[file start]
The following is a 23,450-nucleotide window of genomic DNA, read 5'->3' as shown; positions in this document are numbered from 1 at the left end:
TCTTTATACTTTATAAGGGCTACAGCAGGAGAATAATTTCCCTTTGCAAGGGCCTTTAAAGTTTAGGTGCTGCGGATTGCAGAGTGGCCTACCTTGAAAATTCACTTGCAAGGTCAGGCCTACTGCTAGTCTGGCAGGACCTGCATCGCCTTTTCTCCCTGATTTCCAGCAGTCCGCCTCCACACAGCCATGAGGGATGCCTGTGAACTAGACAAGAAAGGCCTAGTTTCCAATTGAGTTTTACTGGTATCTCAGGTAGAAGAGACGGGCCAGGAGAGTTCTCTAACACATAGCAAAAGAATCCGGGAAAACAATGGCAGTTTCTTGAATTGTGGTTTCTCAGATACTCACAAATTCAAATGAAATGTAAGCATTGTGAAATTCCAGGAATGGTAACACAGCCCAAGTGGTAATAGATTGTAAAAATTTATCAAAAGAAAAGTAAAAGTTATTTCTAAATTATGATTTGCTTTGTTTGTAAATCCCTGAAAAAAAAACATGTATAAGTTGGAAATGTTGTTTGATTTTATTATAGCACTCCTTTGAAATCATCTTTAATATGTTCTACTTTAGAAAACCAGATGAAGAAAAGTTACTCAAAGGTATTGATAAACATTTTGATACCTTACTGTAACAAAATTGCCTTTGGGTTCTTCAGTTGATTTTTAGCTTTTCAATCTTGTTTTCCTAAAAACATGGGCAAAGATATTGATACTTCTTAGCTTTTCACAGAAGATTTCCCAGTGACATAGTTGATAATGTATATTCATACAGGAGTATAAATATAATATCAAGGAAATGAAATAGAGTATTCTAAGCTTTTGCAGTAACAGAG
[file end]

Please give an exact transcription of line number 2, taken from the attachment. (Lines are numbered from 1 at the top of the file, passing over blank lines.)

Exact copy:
TCTTTATACTTTATAAGGGCTACAGCAGGAGAATAATTTCCCTTTGCAAGGGCCTTTAAAGTTTAGGTGCTGCGGATTGCAGAGTGGCCTACCTTGAAAATTCACTTGCAAGGTCAGGCCTACTGCTAGTCTGGCAGGACCTGCATCGCCTTTTCTCCCTGATTTCCAGCAGTCCGCCTCCACACAGCCATGAGGGATGCCTGTGAACTAGACAAGAAAGGCCTAGTTTCCAATTGAGTTTTACTGGTATCTCAGGTAGAAGAGACGGGCCAGGAGAGTTCTCTAACACATAGCAAAAGAATCCGGGAAAACAATGGCAGTTTCTTGAATTGTGGTTTCTCAGATACTCACAAATTCAAATGAAATGTAAGCATTGTGAAATTCCAGGAATGGTAACACAGCCCAAGTGGTAATAGATTGTAAAAATTTATCAAAAGAAAAGTAAAAGTTATTTCTAAATTATGATTTGCTTTGTTTGTAAATCCCTGAAAAAAAAACATGTATAAGTTGGAAATGTTGTTTGATTTTATTATAGCACTCCTTTGAAATCATCTTTAATATGTTCTACTTTAGAAAACCAGATGAAGAAAAGTTACTCAAAGGTATTGATAAACATTTTGATACCTTACTGTAACAAAATTGCCTTTGGGTTCTTCAGTTGATTTTTAGCTTTTCAATCTTGTTTTCCTAAAAACATGGGCAAAGATATTGATACTTCTTAGCTTTTCACAGAAGATTTCCCAGTGACATAGTTGATAATGTATATTCATACAGGAGTATAAATATAATATCAAGGAAATGAAATAGAGTATTCTAAGCTTTTGCAGTAACAGAG